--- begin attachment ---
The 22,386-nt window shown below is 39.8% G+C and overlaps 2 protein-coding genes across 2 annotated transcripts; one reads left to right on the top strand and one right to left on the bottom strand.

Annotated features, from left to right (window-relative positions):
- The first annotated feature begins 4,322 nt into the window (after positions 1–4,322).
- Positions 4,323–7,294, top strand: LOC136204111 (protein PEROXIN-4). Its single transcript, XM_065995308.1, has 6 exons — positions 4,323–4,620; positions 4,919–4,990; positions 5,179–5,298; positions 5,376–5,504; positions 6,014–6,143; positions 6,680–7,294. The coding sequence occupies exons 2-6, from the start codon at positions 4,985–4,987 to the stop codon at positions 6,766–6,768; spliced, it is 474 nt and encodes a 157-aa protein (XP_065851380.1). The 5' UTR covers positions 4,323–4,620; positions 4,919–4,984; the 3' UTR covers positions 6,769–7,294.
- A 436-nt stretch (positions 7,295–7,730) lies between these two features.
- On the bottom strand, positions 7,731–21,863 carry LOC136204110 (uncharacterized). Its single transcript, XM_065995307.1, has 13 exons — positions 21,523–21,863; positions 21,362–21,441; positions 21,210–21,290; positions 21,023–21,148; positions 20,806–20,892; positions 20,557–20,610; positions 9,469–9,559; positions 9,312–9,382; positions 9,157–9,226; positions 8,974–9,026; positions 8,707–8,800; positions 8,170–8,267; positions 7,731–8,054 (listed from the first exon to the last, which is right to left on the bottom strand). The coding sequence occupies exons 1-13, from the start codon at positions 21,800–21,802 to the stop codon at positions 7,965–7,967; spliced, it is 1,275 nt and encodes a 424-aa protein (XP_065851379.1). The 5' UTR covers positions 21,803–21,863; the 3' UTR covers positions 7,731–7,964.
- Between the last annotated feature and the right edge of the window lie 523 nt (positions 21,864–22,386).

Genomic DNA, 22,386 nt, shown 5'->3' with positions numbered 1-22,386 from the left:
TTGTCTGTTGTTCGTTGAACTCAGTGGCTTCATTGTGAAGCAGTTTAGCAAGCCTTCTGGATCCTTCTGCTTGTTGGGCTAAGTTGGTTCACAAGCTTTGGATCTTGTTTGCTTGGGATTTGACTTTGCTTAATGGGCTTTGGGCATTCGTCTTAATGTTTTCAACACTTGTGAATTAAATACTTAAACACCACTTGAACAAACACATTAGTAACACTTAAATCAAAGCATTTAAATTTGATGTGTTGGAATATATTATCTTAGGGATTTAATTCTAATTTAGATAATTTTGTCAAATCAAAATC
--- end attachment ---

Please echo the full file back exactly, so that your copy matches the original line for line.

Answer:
The 22,386-nt window shown below is 39.8% G+C and overlaps 2 protein-coding genes across 2 annotated transcripts; one reads left to right on the top strand and one right to left on the bottom strand.

Annotated features, from left to right (window-relative positions):
- The first annotated feature begins 4,322 nt into the window (after positions 1–4,322).
- Positions 4,323–7,294, top strand: LOC136204111 (protein PEROXIN-4). Its single transcript, XM_065995308.1, has 6 exons — positions 4,323–4,620; positions 4,919–4,990; positions 5,179–5,298; positions 5,376–5,504; positions 6,014–6,143; positions 6,680–7,294. The coding sequence occupies exons 2-6, from the start codon at positions 4,985–4,987 to the stop codon at positions 6,766–6,768; spliced, it is 474 nt and encodes a 157-aa protein (XP_065851380.1). The 5' UTR covers positions 4,323–4,620; positions 4,919–4,984; the 3' UTR covers positions 6,769–7,294.
- A 436-nt stretch (positions 7,295–7,730) lies between these two features.
- On the bottom strand, positions 7,731–21,863 carry LOC136204110 (uncharacterized). Its single transcript, XM_065995307.1, has 13 exons — positions 21,523–21,863; positions 21,362–21,441; positions 21,210–21,290; positions 21,023–21,148; positions 20,806–20,892; positions 20,557–20,610; positions 9,469–9,559; positions 9,312–9,382; positions 9,157–9,226; positions 8,974–9,026; positions 8,707–8,800; positions 8,170–8,267; positions 7,731–8,054 (listed from the first exon to the last, which is right to left on the bottom strand). The coding sequence occupies exons 1-13, from the start codon at positions 21,800–21,802 to the stop codon at positions 7,965–7,967; spliced, it is 1,275 nt and encodes a 424-aa protein (XP_065851379.1). The 5' UTR covers positions 21,803–21,863; the 3' UTR covers positions 7,731–7,964.
- Between the last annotated feature and the right edge of the window lie 523 nt (positions 21,864–22,386).

Genomic DNA, 22,386 nt, shown 5'->3' with positions numbered 1-22,386 from the left:
TTGTCTGTTGTTCGTTGAACTCAGTGGCTTCATTGTGAAGCAGTTTAGCAAGCCTTCTGGATCCTTCTGCTTGTTGGGCTAAGTTGGTTCACAAGCTTTGGATCTTGTTTGCTTGGGATTTGACTTTGCTTAATGGGCTTTGGGCATTCGTCTTAATGTTTTCAACACTTGTGAATTAAATACTTAAACACCACTTGAACAAACACATTAGTAACACTTAAATCAAAGCATTTAAATTTGATGTGTTGGAATATATTATCTTAGGGATTTAATTCTAATTTAGATAATTTTGTCAAATCAAAATC